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'Tis the season--for rodents: take steps now to prevent a rodent infestation this holiday season.

Winter is here, and as the days keep getting colder, it's prime time for rodent infestations. Even relatively mild temperatures in the 50s can send rats and mice scurrying for shelter. These resourceful creatures will be looking for a warm place to spend the holidays, and lured by the promise of food, some might find it in your facility.

To food safety auditors, rodents are a clear hazard, and a rodent infestation can result in a significant penalty on your score. Rodents are known to carry a number of diseases--plague, typhus, Hantavirus and salmonella, just to name a few--so they can contaminate your product, causing liability issues, or even infecting your staff.

But the problems don't stop there. Rodents also can cause physical damage to your facility. Mice and rats will gnaw holes through walls, and they love to chew through electrical wiring--the damage from which can be expensive to isolate and repair.

So how can you protect your facility from a rodent infestation this winter? Targeting and eliminating food and water sources, as well as the rodents' ability to enter your building, will go a long way in making your facility less desirable to rodents in the first place.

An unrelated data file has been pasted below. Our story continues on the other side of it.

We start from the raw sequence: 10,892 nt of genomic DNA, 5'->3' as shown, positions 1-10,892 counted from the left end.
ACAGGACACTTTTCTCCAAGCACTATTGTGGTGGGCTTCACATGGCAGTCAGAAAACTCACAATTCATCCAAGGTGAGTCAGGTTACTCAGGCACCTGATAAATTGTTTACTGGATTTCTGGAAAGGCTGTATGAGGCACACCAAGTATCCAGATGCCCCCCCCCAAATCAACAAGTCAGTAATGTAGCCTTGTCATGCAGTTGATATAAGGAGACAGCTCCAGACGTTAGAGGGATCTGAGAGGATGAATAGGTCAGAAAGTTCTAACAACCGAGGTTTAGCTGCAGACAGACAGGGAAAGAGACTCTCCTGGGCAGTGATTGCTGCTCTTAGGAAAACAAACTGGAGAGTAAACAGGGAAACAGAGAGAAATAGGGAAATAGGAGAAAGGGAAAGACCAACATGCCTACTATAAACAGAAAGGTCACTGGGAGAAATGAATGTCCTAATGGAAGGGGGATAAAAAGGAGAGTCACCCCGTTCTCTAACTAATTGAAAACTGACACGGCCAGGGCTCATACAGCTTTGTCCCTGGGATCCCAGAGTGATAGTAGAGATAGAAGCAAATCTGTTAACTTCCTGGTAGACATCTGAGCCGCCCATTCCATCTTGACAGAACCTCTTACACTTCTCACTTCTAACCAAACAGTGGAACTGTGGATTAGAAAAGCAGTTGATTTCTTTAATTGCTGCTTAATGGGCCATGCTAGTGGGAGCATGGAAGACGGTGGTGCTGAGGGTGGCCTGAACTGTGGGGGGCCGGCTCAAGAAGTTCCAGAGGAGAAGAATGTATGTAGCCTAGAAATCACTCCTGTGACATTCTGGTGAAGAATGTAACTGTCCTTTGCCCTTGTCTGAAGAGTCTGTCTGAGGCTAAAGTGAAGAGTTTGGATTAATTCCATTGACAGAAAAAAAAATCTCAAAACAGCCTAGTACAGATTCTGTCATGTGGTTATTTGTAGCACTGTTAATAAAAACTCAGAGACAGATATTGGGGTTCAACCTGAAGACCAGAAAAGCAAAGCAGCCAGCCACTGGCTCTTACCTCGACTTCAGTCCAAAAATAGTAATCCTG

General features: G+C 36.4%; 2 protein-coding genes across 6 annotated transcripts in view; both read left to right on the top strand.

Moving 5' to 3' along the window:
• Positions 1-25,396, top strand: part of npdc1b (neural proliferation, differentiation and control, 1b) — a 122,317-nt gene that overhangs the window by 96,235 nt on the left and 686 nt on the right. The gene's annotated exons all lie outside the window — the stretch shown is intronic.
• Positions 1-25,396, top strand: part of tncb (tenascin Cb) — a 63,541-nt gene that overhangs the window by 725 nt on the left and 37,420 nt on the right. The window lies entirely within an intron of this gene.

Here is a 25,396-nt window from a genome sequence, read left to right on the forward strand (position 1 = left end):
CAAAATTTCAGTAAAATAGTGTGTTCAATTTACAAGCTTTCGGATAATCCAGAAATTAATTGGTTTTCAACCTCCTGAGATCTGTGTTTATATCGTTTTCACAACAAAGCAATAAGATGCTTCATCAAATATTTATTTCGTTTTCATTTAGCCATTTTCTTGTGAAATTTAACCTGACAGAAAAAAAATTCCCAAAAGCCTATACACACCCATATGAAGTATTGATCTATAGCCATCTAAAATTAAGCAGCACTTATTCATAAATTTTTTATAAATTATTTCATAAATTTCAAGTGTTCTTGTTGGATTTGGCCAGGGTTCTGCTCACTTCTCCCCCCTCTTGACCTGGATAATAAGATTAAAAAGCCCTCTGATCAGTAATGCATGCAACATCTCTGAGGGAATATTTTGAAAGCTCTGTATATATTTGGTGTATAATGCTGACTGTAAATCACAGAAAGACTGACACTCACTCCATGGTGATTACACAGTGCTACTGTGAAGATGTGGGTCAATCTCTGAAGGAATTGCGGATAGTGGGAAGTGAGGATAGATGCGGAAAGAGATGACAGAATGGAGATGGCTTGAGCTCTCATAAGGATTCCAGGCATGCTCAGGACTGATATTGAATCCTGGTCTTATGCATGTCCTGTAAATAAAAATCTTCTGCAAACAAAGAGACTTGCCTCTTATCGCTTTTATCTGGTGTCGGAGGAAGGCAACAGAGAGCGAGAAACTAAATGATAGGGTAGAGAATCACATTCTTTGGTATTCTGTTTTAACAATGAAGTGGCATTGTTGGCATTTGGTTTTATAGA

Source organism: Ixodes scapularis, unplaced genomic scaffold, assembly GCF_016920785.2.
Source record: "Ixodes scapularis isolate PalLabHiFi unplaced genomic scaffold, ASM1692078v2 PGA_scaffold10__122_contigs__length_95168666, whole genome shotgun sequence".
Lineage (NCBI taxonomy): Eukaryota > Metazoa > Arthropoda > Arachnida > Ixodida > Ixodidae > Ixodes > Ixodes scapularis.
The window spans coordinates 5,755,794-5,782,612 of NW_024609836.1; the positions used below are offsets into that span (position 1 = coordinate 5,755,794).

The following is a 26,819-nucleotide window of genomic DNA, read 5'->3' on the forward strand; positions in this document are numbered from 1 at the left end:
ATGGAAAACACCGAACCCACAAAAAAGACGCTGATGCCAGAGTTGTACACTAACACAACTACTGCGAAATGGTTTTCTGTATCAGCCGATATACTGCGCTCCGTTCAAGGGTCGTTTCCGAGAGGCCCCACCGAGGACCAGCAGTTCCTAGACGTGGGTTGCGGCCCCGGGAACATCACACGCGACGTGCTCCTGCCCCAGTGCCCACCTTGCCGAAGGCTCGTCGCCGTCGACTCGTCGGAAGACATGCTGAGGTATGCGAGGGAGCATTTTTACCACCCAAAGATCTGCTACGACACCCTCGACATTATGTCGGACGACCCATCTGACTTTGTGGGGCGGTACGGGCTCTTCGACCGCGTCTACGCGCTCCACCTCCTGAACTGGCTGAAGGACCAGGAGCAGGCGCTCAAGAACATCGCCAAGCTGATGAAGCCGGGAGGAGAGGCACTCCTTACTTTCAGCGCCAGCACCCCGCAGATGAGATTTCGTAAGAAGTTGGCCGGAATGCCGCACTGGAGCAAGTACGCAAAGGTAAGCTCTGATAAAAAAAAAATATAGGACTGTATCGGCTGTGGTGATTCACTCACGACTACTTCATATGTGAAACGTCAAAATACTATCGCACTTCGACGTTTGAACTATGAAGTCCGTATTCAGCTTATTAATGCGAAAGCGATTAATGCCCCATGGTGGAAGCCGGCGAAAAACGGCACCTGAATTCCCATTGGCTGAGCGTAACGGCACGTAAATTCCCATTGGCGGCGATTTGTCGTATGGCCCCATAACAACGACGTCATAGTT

Work with your pest management professional to complete the following rodent-prevention checklist this winter:

Rodent-Prevention Checklist

* Be Clean--Easily accessible food is a powerful attractant for rodents, so keep your facility and your machinery as free from food debris as possible. Pay special attention to the dumpster and trash cans around the exterior of your facility, as the odors they emit will signal the presence of food in and around the building. Dumpsters should be cleaned and rotated frequently, and trashcans should have secure, tight-fitting lids.

* Be Dry--Eliminate water sources around your building. Though mice can usually glean enough moisture from their daily food intake to survive, rats need an additional water source. Repair leaky HVAC units, which can provide enough moisture for a rat to survive, and clean up any liquid spills immediately.

* Be Inaccessible--Because rodents will most often enter your building through cracks and holes in the exterior (the general rule is if you can fit a pencil into a hole or crack, a rodent will be able to enter), seal all unintentional holes with weather-resistant sealant.

* Be Exposed--Vegetation growing alongside buildings provides optimal cover for rodents. Since rodents avoid open exposure, trimming back vegetation from the side of the building and installing a gravel strip around the exterior can discourage them from getting too close to the facility.

If you think you might already have a rodent problem, contact your pest management professional immediately to help eliminate the infestation. Of course, the checklist above should be implemented even in the midst of an existing infestation to prevent further problems.

If rodents haven't decided to call your facility home yet, keep in mind the old saying, "An ounce of prevention is worth a pound of cure," and rodent-proof your plant now.

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Author:Meek, Frank
Publication:Food Manufacturing
Article Type:Cover Story
Date:Dec 1, 2005
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